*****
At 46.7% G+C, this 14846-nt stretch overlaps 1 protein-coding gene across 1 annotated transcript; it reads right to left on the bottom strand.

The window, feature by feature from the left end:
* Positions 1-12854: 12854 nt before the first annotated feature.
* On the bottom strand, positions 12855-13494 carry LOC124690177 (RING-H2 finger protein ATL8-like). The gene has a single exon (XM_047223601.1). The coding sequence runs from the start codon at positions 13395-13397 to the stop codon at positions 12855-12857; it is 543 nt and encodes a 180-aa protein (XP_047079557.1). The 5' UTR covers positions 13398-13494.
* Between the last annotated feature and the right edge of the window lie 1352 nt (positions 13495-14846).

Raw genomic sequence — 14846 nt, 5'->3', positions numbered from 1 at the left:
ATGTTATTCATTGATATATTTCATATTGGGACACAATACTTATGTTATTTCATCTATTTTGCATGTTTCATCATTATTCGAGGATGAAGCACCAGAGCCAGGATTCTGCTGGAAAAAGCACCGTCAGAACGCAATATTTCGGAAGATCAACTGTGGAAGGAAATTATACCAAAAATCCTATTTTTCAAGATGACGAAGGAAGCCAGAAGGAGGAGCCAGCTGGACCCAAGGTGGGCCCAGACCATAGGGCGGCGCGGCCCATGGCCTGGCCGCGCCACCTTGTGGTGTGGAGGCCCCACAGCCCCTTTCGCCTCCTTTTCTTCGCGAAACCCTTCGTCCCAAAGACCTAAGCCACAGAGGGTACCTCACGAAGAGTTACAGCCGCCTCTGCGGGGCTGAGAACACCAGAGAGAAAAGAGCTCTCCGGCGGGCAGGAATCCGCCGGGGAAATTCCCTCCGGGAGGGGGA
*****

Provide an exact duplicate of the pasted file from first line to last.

At 46.7% G+C, this 14846-nt stretch overlaps 1 protein-coding gene across 1 annotated transcript; it reads right to left on the bottom strand.

The window, feature by feature from the left end:
* Positions 1-12854: 12854 nt before the first annotated feature.
* On the bottom strand, positions 12855-13494 carry LOC124690177 (RING-H2 finger protein ATL8-like). The gene has a single exon (XM_047223601.1). The coding sequence runs from the start codon at positions 13395-13397 to the stop codon at positions 12855-12857; it is 543 nt and encodes a 180-aa protein (XP_047079557.1). The 5' UTR covers positions 13398-13494.
* Between the last annotated feature and the right edge of the window lie 1352 nt (positions 13495-14846).

Raw genomic sequence — 14846 nt, 5'->3', positions numbered from 1 at the left:
ATGTTATTCATTGATATATTTCATATTGGGACACAATACTTATGTTATTTCATCTATTTTGCATGTTTCATCATTATTCGAGGATGAAGCACCAGAGCCAGGATTCTGCTGGAAAAAGCACCGTCAGAACGCAATATTTCGGAAGATCAACTGTGGAAGGAAATTATACCAAAAATCCTATTTTTCAAGATGACGAAGGAAGCCAGAAGGAGGAGCCAGCTGGACCCAAGGTGGGCCCAGACCATAGGGCGGCGCGGCCCATGGCCTGGCCGCGCCACCTTGTGGTGTGGAGGCCCCACAGCCCCTTTCGCCTCCTTTTCTTCGCGAAACCCTTCGTCCCAAAGACCTAAGCCACAGAGGGTACCTCACGAAGAGTTACAGCCGCCTCTGCGGGGCTGAGAACACCAGAGAGAAAAGAGCTCTCCGGCGGGCAGGAATCCGCCGGGGAAATTCCCTCCGGGAGGGGGA